Qadir art, which should not be surprising, is largely dominated by Brass and Copper construction, particularly statues. There exists an art called Jadar Alharaka, or the art of the Wall of Movement. In this practice, a wall-segment or lattice is built where-in a set of Clockwork wheels spin or move back and forth, against each other, creating a motion within the wall. This motion is often considered artistic, with the gears having colors or drawings on them that while in motion produce optical illusions. The art also praises the harmonious construction of such Walls of Movement, with each gear carefully placed, symmetrically or asymmetrically, each with a specific intent and meaning. Sometimes gears are meant to imitate the landscape and the movement of grass in the wind, and sometimes the rolling clouds and thunder is emulated with copper rods that spin downward each time a gear rolls them into position, before pulling it back. These Walls of Movement have sometimes also been called perpetual-paintings, in that the gears are often moved together in such a way that shapes can be made out, but in an always moving fashion on account of each part being interconnected and powered by Qatil batteries. Besides the obvious gear and brass based art, Qadir paint and also draw, though pottery and glass art is nearly nonexistent in Qadir society, as most of their Hadrityas have no windows, but simply open air holes. Despite having no windows, Hadrityas are still filled with light, powered by Clockwork devices that regulate the inside environment. While Qadir art does exist, there is no such thing as a Qadir artist. Qadir art usually comes as a byproduct of someone’s employment, for example: Walls of Movement are usually made by metallurgists who are metallurgist first, artist second. Artistic still-life drawings might be made by stencilers, who are Qadir that draw out Clockwork plans on paper, while their skill to realistically draw shapes comes in handy with art, they primarily work for the workshops. Aesthetics in Qadir society are strong, but they do always come second to pragmatic design and intent.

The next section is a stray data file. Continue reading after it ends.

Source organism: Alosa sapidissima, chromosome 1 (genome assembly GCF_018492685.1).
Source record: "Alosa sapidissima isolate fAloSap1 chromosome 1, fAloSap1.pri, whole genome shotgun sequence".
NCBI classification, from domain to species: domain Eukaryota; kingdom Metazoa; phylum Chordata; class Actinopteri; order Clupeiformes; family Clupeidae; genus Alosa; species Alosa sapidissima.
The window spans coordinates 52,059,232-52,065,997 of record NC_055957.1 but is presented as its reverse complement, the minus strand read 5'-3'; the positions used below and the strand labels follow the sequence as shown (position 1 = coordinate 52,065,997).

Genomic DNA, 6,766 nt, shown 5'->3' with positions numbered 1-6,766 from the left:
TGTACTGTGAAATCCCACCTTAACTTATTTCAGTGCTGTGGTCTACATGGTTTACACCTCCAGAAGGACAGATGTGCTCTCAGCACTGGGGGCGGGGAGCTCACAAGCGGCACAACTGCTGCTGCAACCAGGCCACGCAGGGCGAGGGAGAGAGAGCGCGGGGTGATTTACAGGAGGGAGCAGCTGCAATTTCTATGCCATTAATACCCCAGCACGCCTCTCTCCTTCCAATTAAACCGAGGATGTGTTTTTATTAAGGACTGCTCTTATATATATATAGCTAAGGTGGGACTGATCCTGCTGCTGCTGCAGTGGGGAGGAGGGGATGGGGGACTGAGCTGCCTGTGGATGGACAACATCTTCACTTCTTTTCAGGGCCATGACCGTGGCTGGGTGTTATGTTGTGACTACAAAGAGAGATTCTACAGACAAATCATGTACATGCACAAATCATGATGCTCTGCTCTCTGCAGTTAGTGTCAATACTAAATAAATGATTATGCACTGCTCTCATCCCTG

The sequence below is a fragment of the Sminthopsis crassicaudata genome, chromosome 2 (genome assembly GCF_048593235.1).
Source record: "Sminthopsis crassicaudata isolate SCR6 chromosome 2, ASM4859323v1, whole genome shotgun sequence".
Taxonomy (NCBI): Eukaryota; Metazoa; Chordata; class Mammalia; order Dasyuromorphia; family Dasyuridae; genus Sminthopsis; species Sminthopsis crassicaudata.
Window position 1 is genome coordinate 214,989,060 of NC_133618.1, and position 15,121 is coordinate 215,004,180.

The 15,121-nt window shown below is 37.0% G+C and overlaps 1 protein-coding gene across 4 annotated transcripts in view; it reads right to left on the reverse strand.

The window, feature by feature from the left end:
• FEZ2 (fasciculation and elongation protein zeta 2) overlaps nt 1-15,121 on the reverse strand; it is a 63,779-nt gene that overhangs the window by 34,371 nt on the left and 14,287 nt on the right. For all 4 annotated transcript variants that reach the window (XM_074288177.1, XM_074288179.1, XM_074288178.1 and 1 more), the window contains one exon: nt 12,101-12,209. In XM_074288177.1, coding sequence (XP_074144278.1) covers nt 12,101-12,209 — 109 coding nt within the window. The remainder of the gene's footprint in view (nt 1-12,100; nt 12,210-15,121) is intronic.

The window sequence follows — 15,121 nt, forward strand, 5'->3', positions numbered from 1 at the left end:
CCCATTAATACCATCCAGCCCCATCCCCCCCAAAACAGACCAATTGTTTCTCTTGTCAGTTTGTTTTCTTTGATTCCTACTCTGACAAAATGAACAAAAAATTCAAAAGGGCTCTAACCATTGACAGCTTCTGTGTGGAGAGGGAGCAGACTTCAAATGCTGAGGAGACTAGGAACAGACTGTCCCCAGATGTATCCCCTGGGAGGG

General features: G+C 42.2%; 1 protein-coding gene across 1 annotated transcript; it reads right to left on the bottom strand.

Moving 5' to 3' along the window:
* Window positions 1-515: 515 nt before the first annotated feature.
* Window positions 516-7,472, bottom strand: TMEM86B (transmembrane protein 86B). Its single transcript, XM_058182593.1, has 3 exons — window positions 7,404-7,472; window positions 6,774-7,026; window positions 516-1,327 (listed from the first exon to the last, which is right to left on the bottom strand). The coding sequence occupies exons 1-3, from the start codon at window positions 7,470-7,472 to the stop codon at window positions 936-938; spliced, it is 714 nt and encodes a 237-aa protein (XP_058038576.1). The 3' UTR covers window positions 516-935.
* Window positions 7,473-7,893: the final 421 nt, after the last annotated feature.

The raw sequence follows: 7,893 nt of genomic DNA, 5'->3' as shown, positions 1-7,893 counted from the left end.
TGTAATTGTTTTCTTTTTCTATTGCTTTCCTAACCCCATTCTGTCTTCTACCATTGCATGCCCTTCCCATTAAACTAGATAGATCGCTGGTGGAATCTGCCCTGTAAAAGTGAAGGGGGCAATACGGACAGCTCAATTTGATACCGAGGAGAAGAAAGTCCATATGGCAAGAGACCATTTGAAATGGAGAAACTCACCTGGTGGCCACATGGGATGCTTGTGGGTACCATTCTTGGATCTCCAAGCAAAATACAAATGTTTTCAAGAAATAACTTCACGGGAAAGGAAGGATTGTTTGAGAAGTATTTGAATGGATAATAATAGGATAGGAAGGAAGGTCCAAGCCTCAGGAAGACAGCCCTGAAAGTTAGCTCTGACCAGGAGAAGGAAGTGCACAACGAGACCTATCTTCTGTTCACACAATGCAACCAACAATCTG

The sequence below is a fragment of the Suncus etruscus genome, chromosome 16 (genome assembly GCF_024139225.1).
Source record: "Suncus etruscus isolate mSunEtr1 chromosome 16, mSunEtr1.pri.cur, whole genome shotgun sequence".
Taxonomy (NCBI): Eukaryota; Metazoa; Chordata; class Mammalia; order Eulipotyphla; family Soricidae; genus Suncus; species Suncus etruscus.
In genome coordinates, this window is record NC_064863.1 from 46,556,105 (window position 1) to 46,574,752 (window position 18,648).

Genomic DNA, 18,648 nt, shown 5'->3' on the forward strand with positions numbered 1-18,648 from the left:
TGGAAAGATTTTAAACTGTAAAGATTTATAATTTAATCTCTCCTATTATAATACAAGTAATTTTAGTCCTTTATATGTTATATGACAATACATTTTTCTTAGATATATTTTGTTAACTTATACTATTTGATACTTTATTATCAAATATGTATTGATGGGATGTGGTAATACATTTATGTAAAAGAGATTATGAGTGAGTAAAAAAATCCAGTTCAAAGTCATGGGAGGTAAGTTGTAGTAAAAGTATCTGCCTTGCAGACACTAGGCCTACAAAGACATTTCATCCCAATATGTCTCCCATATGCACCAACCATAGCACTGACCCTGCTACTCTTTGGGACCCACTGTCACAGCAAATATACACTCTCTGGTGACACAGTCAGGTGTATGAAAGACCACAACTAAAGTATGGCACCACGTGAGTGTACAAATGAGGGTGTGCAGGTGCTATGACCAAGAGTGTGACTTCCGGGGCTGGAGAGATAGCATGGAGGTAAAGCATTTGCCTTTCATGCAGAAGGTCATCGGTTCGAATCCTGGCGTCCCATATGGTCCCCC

Qadir fashion is nearly nonexistent. While they do have a national dress-style, Qadir more often than not simply take the dress-styles of other countries and societies as their own. It is very normal to walk around in a Hadriya in Farah’deen and see Qadir wearing clothes from Regalia, the Allorn Empire, and sometimes even from the Songaskians. The Qadir do not really have their own dress-style and in fact enjoy adopting dress-codes of other nations and societies. That being said, Qadir clothing does tend to favor blue and brown/yellow tones for their fabrics, though black is also frequently seen particularly in the military. Turbans are notably Qadir in origins, likely Sariyd, and are widely worn by both men and women in the Hadrityas, but usually not used at all for Qadir living outside of the Hadrityas unless they wish to particularly honor the memory of their home. There is also a wide range of Turban fashion variants, some with a long sash on the back of the head, some with a sash wrapped around the neck and chin, some with a lattice of tassels in front of the face, some with metal plates forming a cone hat, some with varying color patterns and even some worn more like a veil.